How do you write a sound business contract, or evaluate one that you are asked to sign. A contract should include four categories of content:
Covenants – the promise made in the contract
Conditions – the condition under which the promises must be kept
Representations – include things that are known at a specific date that are relevant to the contract (e.g. property condition)
Warranties – provide assurance that specific facts or conditions are true or will happen
Answering the simple questions: who, what, when, where , how and how much, will often provide an excellent start to the covenants. Think about each of these in detail and clearly articulate the specifics. Do not try to use flowery language; try to be direct, specific and clear.
When a party has an obligation use the word “shall,” but take care not to confuse use of that word. In every case that a contract reads, “shall” the reader should be able to replace the word with the phrase, “has a duty to.”
Use active voice – “the party will pay,” rather than “the sum will be paid.” This increases clarity of intent.
Representations and Warranties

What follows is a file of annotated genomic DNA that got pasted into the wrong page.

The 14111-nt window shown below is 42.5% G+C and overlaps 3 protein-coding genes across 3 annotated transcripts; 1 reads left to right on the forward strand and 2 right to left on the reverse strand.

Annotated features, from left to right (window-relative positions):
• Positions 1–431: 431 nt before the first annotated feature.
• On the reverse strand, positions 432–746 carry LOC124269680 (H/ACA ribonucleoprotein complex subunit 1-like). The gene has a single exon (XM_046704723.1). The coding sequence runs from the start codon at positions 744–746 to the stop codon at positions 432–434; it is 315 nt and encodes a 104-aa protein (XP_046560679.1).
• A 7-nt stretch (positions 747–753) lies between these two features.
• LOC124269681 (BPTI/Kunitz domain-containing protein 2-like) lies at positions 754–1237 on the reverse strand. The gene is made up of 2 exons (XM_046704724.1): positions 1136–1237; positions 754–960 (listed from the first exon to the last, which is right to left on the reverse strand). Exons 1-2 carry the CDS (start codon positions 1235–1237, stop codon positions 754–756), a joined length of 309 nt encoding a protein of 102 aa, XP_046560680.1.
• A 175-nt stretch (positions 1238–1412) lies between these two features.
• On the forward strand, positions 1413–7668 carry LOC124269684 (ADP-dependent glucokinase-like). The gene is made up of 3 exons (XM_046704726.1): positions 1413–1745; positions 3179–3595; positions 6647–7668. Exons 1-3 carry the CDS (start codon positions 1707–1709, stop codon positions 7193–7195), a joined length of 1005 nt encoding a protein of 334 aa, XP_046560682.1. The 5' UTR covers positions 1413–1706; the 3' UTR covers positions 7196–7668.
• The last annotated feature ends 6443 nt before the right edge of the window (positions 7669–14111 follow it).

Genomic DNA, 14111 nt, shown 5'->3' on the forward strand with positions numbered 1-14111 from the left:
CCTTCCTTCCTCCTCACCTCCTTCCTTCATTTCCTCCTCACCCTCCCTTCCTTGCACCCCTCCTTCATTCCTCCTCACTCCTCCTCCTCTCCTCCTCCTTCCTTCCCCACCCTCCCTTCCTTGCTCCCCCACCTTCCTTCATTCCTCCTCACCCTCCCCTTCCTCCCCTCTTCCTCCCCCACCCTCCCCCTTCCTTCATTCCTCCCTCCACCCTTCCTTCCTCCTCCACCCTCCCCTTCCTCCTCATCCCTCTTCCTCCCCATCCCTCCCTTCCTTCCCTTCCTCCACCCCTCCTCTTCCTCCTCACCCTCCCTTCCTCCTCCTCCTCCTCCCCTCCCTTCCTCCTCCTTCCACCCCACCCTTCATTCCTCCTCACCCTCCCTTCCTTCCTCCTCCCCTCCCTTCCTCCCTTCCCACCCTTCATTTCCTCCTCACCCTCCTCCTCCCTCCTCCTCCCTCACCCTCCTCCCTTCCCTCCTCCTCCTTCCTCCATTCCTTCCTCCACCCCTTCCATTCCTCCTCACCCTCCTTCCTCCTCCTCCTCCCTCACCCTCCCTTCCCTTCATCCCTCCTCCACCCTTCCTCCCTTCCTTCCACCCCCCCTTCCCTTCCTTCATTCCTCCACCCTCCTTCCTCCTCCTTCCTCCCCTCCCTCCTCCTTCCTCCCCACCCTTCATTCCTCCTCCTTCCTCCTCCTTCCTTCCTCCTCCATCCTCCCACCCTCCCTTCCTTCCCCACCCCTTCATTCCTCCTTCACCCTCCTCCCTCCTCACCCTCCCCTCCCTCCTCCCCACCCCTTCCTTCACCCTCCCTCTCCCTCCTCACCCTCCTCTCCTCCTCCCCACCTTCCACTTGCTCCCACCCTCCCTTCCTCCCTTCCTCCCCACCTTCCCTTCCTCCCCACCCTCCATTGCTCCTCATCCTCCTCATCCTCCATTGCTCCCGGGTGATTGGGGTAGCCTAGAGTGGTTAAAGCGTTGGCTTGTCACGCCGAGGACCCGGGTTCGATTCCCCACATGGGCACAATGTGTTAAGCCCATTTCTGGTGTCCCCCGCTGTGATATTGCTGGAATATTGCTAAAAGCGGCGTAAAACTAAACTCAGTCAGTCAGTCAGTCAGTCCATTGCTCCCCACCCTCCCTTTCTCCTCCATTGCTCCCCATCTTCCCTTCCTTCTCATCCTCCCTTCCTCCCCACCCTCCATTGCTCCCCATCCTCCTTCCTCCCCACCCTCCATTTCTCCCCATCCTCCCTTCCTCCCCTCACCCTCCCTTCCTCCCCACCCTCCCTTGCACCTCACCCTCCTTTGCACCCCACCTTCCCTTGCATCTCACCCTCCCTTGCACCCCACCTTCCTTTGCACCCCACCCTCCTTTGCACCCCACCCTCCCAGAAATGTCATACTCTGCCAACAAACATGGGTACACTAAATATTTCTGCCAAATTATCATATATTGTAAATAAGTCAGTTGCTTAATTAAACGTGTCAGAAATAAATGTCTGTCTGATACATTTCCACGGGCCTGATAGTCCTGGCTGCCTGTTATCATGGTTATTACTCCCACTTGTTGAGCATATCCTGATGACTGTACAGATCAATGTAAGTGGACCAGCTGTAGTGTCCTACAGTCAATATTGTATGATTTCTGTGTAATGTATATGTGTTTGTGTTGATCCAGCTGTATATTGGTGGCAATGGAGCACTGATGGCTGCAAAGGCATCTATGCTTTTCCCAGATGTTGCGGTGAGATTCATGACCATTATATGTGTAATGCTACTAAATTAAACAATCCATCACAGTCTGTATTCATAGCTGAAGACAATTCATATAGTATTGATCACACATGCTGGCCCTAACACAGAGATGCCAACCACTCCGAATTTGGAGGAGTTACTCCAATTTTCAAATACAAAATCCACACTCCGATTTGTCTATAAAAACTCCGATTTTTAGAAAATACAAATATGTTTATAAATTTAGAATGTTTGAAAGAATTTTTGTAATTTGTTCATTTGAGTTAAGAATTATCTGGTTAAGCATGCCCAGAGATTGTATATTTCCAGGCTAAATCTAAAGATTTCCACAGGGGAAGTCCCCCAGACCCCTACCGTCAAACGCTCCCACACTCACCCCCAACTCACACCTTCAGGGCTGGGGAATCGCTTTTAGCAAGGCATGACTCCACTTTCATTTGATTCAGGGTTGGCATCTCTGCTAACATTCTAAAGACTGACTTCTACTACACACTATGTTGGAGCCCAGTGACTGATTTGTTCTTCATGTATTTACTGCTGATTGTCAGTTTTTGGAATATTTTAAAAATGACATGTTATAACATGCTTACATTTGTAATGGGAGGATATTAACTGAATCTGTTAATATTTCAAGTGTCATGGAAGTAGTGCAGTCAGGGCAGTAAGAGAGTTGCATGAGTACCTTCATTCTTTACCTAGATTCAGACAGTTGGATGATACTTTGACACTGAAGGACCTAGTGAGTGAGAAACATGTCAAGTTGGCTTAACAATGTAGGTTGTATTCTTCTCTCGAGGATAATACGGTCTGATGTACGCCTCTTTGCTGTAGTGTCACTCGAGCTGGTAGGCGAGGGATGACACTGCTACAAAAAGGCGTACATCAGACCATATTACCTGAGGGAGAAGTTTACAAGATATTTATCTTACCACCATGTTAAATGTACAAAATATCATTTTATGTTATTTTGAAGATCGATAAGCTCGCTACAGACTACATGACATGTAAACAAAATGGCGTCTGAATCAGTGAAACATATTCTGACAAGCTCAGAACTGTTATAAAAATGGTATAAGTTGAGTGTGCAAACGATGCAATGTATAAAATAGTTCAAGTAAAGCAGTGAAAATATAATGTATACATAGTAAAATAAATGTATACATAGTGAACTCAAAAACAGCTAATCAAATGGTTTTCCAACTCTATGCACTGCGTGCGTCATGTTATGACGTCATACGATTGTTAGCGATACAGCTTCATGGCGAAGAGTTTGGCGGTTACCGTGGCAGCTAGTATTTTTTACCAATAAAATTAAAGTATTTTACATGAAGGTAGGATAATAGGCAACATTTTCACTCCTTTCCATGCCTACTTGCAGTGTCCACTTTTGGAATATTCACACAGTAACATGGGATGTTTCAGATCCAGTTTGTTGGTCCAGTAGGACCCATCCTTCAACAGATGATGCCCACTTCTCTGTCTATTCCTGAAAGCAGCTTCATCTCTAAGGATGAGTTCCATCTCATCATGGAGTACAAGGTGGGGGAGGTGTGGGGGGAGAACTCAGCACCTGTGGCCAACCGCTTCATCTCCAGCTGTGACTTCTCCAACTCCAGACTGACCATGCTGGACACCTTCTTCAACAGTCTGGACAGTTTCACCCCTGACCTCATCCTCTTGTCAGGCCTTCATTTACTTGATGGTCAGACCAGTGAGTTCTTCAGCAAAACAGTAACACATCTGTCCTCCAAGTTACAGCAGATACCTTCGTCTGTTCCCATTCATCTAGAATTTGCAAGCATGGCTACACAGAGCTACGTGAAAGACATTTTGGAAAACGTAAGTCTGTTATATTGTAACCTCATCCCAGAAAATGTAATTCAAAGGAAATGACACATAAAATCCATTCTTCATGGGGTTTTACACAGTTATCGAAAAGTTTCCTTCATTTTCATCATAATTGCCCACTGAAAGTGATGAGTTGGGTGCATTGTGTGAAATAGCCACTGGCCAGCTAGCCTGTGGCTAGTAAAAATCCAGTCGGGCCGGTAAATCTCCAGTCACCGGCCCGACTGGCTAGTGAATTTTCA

Statements of fact in a contract or in obtaining the contract are considered to be either warranties or representations.
Remember, warranties are assurances by one party to the other party that specific facts or conditions are true or will happen. Traditionally, warranties are factual promises which are enforced through a contract legal action, regardless of materiality, intent, or reliance.
Representations are traditionally precontractual statements which allow for a tort-based action if the misrepresentation is negligent or fraudulent. In other words, representations define what one of the parties knows to be true at the time of the contract. A party could represent that a car that is for sale has not been in an accident. Following the sale that could change, but at that moment it is accurate.
In U.S. law, the distinction between the two is somewhat unclear; warranties are viewed as primarily contract-based legal action while negligent or fraudulent misrepresentations are tort-based, but there is a confusing mix of case law in the United States.
In writing and reviewing contracts pay special attention to warranties, ensuring that those are indeed facts or conditions that can be guaranteed.